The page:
As an avid cyclist–and a newly minted retiree–I couldn’t resist the challenge: could I ride my bicycle across the country to my 35th reunion in 35 days?
I had done two-week tours and one-day rides of 100, 200, and even 300 miles. I’d also finished the 750-mile Paris-Brest-Paris ride in 83 hours. But I’d be 57 by my reunion, and I’d need to ride 110 miles each day. I started to train in earnest on January 1 and logged more than 2,000 miles before setting out for MIT on April 18.
My first day out, barely 60 miles from home, I hit some debris and fell. Despite a banged-up knee and a sore hip, I kept going. In Los Angeles, I joined a tour group, America by Bicycle, which had mapped out a mostly rural route to Boston, booked motels, and set up food stops. Besides transporting my extra clothes, the group would provide mechanical support–and the moral support of the other 28 riders. Although I was not the oldest (he was 65), my bicycle was 20 years older than anyone else’s! At 6’5”, I’m too tall for standard bicycles, so I’d had my 67-centimeter steel-frame custom made in 1983. With two top tubes for extra rigidity, my frame channels more of my energy into moving the bike forward, as less is lost to flexing. But this performance comes at a price: my 25-pound bicycle was five pounds heavier than most of the others’, making it harder to climb hills. And at 190, I weighed 20 to 30 pounds more than most riders. I was usually tired at the end of the day but always able to ride again the next morning.
When you’re on the road for five weeks, you think about a lot of things. You ponder world events, reflect on what you see (land is a lot cheaper in the New Mexican desert than in Berkeley; most Americans look overweight), pursue mindless exercises like looking for patterns in mileage readings calculated to the hundredth of a mile on the bike computer. In Kansas, it was hard to think about anything but the weather; we traveled across the state on pace with a storm system that spawned daily thunderstorms and nightly tornadoes. We made only one detour to avoid flooding, but several towns we rode through had flooded the day before we arrived or would flood the day after. When it rained, we sought shelter in barns, storage sheds, mini-marts, and homes. Despite several tornado warnings, I never saw a funnel cloud. But that was pure luck; we were just 40 miles from Greensburg, KS, the night a tornado destroyed 90 percent of the town.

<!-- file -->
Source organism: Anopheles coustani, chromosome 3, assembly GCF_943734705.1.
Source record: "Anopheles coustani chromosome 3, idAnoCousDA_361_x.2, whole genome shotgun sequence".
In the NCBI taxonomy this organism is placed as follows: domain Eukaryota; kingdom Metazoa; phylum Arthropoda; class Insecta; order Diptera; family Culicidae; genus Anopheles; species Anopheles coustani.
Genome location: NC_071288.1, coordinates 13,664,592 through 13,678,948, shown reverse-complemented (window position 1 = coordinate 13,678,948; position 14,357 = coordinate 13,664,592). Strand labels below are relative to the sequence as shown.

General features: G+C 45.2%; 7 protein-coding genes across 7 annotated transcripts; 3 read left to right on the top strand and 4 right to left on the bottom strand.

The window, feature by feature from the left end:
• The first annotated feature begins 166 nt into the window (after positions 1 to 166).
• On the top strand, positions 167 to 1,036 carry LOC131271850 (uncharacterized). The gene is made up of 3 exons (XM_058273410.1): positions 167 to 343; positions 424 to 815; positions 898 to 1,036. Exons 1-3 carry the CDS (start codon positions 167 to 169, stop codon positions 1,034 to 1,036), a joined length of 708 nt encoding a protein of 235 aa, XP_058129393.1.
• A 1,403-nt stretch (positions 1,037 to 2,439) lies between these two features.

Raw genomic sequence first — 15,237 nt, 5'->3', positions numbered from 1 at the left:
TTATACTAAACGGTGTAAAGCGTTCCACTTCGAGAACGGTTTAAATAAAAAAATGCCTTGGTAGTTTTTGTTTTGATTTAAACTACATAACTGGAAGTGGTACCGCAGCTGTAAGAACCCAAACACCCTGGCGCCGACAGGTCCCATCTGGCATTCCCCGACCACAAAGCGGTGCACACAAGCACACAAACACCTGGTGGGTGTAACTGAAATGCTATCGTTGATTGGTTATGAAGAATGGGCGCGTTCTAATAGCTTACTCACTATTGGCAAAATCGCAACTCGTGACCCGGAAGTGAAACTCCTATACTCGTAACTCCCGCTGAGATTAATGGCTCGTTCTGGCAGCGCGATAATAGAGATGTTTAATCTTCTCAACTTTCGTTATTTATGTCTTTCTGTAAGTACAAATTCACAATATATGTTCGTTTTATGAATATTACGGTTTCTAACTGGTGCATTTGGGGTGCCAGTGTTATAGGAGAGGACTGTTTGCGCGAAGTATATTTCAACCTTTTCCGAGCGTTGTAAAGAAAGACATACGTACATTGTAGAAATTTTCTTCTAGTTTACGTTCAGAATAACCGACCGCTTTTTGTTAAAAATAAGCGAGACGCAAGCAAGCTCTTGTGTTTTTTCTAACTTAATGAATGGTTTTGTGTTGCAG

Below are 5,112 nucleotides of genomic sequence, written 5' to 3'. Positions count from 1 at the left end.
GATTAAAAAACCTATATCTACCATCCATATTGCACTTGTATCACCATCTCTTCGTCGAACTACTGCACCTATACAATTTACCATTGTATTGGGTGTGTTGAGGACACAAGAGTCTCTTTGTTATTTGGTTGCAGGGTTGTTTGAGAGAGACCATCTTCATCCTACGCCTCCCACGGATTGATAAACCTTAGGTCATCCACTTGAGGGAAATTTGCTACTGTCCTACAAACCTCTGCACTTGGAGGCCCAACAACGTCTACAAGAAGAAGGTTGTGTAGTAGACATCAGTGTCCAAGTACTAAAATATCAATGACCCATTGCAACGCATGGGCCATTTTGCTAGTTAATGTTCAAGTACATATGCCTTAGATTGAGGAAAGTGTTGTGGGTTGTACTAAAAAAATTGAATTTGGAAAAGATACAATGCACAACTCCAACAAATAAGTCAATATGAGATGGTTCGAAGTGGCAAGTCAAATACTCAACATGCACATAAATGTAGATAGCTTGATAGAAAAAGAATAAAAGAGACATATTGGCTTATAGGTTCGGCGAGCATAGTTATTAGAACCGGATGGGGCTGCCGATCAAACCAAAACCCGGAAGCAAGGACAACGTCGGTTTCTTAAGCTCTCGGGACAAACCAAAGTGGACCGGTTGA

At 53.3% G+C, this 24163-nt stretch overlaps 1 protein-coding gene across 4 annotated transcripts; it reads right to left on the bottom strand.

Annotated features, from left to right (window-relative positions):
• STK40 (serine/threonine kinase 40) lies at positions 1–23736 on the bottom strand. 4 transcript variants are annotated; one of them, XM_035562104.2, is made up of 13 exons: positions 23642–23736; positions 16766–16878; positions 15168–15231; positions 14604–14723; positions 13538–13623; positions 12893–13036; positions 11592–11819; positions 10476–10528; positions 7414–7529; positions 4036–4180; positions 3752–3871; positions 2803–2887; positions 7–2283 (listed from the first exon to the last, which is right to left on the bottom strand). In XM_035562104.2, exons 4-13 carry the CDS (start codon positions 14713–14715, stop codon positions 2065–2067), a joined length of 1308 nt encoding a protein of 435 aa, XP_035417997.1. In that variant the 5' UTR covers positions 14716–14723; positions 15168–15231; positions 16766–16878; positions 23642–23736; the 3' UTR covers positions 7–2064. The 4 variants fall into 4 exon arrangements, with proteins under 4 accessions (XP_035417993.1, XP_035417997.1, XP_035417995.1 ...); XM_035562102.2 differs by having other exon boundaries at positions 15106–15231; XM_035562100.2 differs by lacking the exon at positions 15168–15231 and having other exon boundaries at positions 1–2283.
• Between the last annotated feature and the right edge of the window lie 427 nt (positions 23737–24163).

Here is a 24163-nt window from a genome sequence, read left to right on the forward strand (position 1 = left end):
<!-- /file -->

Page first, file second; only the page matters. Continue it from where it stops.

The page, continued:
I learned why Dorothy longed to leave Kansas–and why she returned. Kansans went out of their way to help crazy strangers who shouldn’t have been riding in such conditions.
My fellow riders felt as if we were trapped in the movie Groundhog Day, doomed to relive the same day until we got it right. The problems I had to conquer before I escaped included four worn-out tires and 11 flats. When potholes destroyed my rear wheel, I kept riding on a spare and ordered a new one online with next-day delivery. In Missouri I broke a crank arm; 2.5 square centimeters of forged aluminum alloy snapped as I sprinted up a hill. I fell but was not badly hurt. Although I could have tried pedaling with only one leg, I opted to travel by van for two days until we got to a town with a bicycle shop. A replacement crank arrived from home the next day. I learned that both metal and muscle fatigue with age–and that modern technology has its advantages. Without cell phones and the Internet, I would have been stranded for a long time.
On May 24, we dipped our wheels into the Atlantic in Salisbury, MA; I had completed my nearly 4,000-mile trek on schedule. After a day’s rest, I was back on my bike for a ride to Lexington with the MIT cycling team. At the reunion, classmates asked if I was riding back to Berkeley (I flew) and if I would do it again. I might. Whether you’re crossing the country on a bicycle or attending MIT, the mind quickly forgets the painful parts of a journey, dwelling instead on the pleasure.